Experimentation and the Lyric in Contemporary French Poetry
Palgrave-Macmillan, London, 2019
328 pp. Trade, 90,09 €; paper, 63,59 €; E-book, 50,28 €
ISBN: 978-3-030-15292-5; ISBN: 978-3-030-15295-6; 978-3-030-15293-2.
For most Anglophone readers, contemporary French poetry is an unknown country. Unknown because uncharted, hardly available in translation, exclusively studied in a small number of French departments shattered all over the (Western) world, only circulating in specialized festivals for chosen audiences. The contrast is huge with what has been one of the main features of the poetic scene in France since at least the late seventies, where contemporary, that is avant-garde American (and to a lesser extent non-US) poetry has been at the center of all creative and critical ambitions and endeavors. Without the echo chamber of modern writing in English, French poetry would not be what it has become today (see my recent review of Abigail Lang, La Conversation transatlantique: https://leonardo.info/review/2021/02/la-conversation-transatlantique-les-echanges-franco-americains-en-poesie-depuis-1968)
Hence the interest of Jeff Barda’s monograph on experimental French poetry, which is not only a brilliant survey of “the best that has been said and thought” in English in this field, to paraphrase Mathew Arnold, but which should also prove capable of starting a second dialogue between Anglophone and Francophone authors, critics, and readers, now no longer seen from Paris, but from London and New York (or San Francisco, for that matter).
Barda’s work testifies of an in-depth knowledge of a difficult and extremely innovative field, which he perfectly masters. In this regard, the very selection of his corpus is exemplary of his outstanding understanding of who is pushing the boundaries and which aspects of their work will prove decisive in the long run. Since this is history in the making, it is not easy to judge what is really at stake and who are the key people. In both cases, Barda perfectly answers the question. On the one hand, his selection of authors does not contain one flaw. It is always possible to argue that this or that author is missing for this or that reason, but in the list of writers under scrutiny there is not a single author that does not deserve to be listed: Pierre Alferi, Olivier Cadiot, Emmanuel Hoacquard, Franck Leibovici, Anne Portugal, and Denis Roche. Next to that, Barda is always right on target when identifying the fundamental mechanisms and perspectives that these authors (who do not belong to the same “generation”, “group”, or “style”) question and explore. He also highlights the essential stakes with the help of ground-breaking yet very didactically explained research hypotheses. Central in this regard is the reflection on the notion of the “lyric”, which Barda brings to the fore in a totally new framework. Since many decades, modern French poetry has been characterized by the absolute divide between “neo-lyrical” poets and “literalist” poets, the former defined by a resolutely subjective take on writing, the latter strongly inspired by various types of objectivist poetry, but always harshly scorning each other as either utterly reactionary (in the case of the neo-lyrical) or completely unreadable and elitist (in the case of literalism). Barda succeeds in exceeding this dichotomy by reframing experimental poetry in terms of a new form of lyric, which no longer emphasizes the personal of individual style and position of the author (her or his unique voice) but focuses instead on more general mechanisms having to do with the interaction between text processing on the one hand and (critical) thinking and (political) action on the other hand. This stance is a crucial breakthrough in our thinking of contemporary poetry and may help supersede the sterile opposition between two poetic practices and restructure the whole poetic field.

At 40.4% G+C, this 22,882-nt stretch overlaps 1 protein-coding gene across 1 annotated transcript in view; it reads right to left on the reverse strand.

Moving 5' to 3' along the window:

These general hypotheses are strongly supported by an excellent knowledge of the relevant literature, both primary and secondary (with a strong focus on philosophy and politics). Here as well, however, Barda brings in a new dimension, which has to do with the specifically French contribution to the debates on experimentalism. As already mentioned, most studies tend to read this type of French poetry in the exclusive light of its US forerunners or sources of inspiration, but what Barda demonstrates is that French poetry did not have to wait the return from US based French Theory to start developing unexplored ways of writing, but that the local and national context and tradition are as important a factor as the international influences. This position, which is not turned against an “American” reading of French poetry but instead extremely well informed by the international models and their differences and analogies with the French production, is also a pioneering and courageous one, which explains the systematic attention given to close reading in this book. Barda succeeds in seamlessly bringing together theoretical standpoints and questions with meticulous close readings (always well translated and carefully contextualized), while cleverly relying on the methodological toolbox (a brilliant synthesis of the countless techniques and procedures explored by French experimentalism over the last fifty years –and here as well the book achieves to demonstrate that it does much more than “transfer” a certain number of US constraints and concepts to the field of French poetry, which strongly relies upon the critical dialogue with essentially and vitally French elements at for instance syntactic, typographic and lexical level).
In short, this book reframes our way of thinking the relationship between the lyric and the experiment. It can be used as a user’s manual to contemporary French poetry, which may seem very difficult to read without this kind of help (but it’s more than worth the effort).